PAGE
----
Thursday, April 4, 2013

Turkish Delight - How is it made?

So in addition to my crazy life as a single mom and cake baker, I am also a real estate agent.   I have a client who is purchasing a new construction home and we've developed a fairly close and fun relationship with the on-site sales rep, Lauren.  My client travels to Turkey fairly often and Lauren used to live in Turkey.  This of course led to multiple conversations as well as Lauren's love of Turkish Delight - a Persian candy/confection that is apparently hard to find here in the U.S. Most people have heard of it from the movie "The Lion, The Witch and The Wardrobe"... apparently someone tempts Edward with this seemingly irresistible confection.

Anyhow, my client had recently gone to Turkey and brought some Turkish Delight back for Lauren.  As luck would have it (for me!) he gave it to her at one of our meetings and I got to try it. It was quite possibly the strangest "sweet" I had ever tasted, and yet it was so intriguing!

First of all, it was so beautiful to look at.  It was a rectangular box filled with different colored cubes of these delectable delights.  Some were covered in powdered sugar, some were a greenish hue (I think covered with finely chopped pistachios) and the others appeared to be coated in beautifully dried  rose petals.  They really were quite stunning.

While they looked very different, they all seemed to taste fairly similar.  They were chewy, sort of, kind of like a gummy bear or gum drop, but it didn't stick to my teeth at all.  It was very sweet and these particular ones were flavored with rose water.  Yes... ROSE water... it was kind of like eating flowers... or potpourri.  Some of them had pistachios in them, and some did not (the ones with pistachios were my favorite). But as startling and odd as the flavor was, it was also very intriguing.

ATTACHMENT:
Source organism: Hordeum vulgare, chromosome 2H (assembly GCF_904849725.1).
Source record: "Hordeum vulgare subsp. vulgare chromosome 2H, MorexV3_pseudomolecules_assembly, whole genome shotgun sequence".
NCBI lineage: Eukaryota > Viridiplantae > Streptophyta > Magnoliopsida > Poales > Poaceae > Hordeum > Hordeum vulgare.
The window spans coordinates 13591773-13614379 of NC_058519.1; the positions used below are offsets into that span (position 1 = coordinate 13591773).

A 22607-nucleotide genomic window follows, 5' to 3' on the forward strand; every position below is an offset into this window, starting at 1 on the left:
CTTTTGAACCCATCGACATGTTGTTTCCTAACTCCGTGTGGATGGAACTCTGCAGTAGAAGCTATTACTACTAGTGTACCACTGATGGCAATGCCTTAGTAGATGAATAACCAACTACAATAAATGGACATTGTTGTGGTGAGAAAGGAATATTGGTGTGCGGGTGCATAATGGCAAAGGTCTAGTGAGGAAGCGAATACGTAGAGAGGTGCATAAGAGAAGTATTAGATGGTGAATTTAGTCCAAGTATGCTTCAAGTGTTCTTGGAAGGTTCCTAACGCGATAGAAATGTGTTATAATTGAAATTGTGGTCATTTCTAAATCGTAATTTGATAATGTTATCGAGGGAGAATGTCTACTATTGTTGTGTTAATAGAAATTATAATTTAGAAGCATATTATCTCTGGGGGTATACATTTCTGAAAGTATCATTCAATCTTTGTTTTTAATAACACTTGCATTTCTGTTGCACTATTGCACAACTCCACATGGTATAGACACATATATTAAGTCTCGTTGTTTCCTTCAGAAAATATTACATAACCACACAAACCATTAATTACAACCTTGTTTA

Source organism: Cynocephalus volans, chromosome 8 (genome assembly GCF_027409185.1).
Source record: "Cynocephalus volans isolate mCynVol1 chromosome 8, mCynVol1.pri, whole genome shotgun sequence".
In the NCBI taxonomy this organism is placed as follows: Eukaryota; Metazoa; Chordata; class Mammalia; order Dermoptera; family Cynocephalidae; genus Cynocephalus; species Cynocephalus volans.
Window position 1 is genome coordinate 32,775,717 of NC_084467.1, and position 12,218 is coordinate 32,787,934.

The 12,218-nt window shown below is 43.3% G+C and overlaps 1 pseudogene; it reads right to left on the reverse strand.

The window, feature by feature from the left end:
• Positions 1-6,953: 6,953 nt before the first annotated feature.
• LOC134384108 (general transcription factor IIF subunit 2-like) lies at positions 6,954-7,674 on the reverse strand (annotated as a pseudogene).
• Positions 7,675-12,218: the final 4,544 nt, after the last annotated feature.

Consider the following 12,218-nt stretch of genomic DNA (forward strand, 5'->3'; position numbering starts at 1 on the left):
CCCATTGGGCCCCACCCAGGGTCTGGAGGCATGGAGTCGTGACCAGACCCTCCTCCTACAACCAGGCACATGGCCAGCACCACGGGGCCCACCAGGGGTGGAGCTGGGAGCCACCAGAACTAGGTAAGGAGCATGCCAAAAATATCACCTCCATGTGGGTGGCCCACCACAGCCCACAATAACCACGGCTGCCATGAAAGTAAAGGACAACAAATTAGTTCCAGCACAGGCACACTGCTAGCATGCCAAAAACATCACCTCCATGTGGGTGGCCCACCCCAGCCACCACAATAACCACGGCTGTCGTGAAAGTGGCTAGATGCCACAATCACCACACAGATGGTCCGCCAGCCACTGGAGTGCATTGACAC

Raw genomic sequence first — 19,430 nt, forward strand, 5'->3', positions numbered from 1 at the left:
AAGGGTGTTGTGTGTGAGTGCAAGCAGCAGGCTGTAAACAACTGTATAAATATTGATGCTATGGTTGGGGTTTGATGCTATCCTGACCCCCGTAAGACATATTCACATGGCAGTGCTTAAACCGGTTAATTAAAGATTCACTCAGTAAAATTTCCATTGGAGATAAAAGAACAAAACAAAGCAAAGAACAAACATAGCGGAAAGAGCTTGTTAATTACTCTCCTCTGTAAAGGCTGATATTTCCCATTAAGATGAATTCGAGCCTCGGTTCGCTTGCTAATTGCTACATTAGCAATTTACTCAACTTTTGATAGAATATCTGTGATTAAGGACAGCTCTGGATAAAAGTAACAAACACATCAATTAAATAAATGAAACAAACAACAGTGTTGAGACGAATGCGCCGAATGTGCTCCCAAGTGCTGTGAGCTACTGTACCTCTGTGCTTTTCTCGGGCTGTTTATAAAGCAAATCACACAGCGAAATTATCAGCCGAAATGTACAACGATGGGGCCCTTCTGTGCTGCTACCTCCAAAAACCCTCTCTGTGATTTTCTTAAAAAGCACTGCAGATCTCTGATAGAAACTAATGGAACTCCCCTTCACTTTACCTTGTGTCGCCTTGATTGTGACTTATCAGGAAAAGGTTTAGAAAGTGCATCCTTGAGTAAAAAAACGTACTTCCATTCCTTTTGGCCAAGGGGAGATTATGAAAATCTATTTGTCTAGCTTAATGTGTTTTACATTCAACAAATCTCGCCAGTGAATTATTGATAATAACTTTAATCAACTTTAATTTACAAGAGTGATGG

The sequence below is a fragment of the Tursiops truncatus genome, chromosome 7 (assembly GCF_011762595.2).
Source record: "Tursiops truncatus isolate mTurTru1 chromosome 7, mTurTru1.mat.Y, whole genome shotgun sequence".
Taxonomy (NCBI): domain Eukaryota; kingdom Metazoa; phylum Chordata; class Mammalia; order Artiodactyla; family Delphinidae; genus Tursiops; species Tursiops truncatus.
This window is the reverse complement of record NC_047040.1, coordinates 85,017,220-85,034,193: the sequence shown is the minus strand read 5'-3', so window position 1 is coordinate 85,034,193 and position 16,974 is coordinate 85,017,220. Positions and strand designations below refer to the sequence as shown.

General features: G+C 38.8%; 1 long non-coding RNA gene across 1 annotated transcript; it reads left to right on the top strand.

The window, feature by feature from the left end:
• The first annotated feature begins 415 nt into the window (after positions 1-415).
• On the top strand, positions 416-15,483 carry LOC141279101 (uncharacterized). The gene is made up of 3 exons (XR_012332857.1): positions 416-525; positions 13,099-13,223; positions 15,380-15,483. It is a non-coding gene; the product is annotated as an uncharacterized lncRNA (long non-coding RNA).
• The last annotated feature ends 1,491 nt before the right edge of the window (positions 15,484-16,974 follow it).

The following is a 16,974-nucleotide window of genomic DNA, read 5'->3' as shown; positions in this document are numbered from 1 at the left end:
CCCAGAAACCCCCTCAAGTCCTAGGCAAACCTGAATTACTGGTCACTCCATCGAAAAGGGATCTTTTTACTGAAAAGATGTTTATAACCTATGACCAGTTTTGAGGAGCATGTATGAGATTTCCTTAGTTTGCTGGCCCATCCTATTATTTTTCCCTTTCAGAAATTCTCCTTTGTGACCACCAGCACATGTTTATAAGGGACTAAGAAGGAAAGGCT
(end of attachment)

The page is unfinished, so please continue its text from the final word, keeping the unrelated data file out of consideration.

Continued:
So now the "baker" wheels in my head are turning... How do you make this?  I wonder if I can find a recipe?  How hard would it be?  I really, really want to try to make this!

And that is where my Turkish Delight obsession began...  Now, I'm a baker/cake decorator.  I make cakes, cookies, cupcakes, etc.  I love making eclairs, cream puffs, creme brulee, homemade breads, pies and the like.  Candy making?  Not so much.  My candy making experience is somewhat limited.

Had someone asked me to make Turkish Delight?.... No... and most likely, they never will.  This, however, did not deter me from attempting this strange confection.  So off to the internet I went.  After reviewing a few recipes and reviews, I picked one that seemed to be the most in keeping with the traditional Turkish Delight.  Surprisingly, the list of ingredients is really short.

The next difficulty was finding rose water... I don't know about where you live, but my local grocery store does not stock rose water.  I am fortunate, however, because we have a Savory Spice Shop ( here in Austin and they carry rose water, in addition to a multitude of other spices, flavorings, extracts and emulsions... If you have one where you live, I highly recommend you check it out.

So... here we go...



  • 4 cups granulated sugar
  • 1 1/4 cups cornstarch
  • 1 teaspoon cream of tartar
  • 4 1/4 cups water
  • 1 tablespoon lemon juice
  • 1 1/2 tablespoons rosewater
  • raw pistachios, chopped (about 2/3 cup)
  • 1 cup confectioners sugar
  • Vegetable oil or shortening


Grease the sides and bottom of a 9 inch baking pan with vegetable oil or shortening. Line with wax paper and grease the wax paper.  Take care with this step... it is very important... you will regret it later if that was paper doesn't completely cover the pan or if you don't use enough shortening!

In a saucepan, combine lemon juice, sugar and 1 1/2 cups water on medium heat. Stir constantly until sugar dissolves. Allow mixture to boil. Reduce heat to low and allow to simmer, until the mixture reaches 240 degrees on a candy thermometer.  THIS TOOK F O R E V E R!  Don't get frustrated as it could take up to an hour for this mixture to reach 240 degrees.  I was convinced more than once that my candy thermometer was broken!  

Remove from heat and set aside.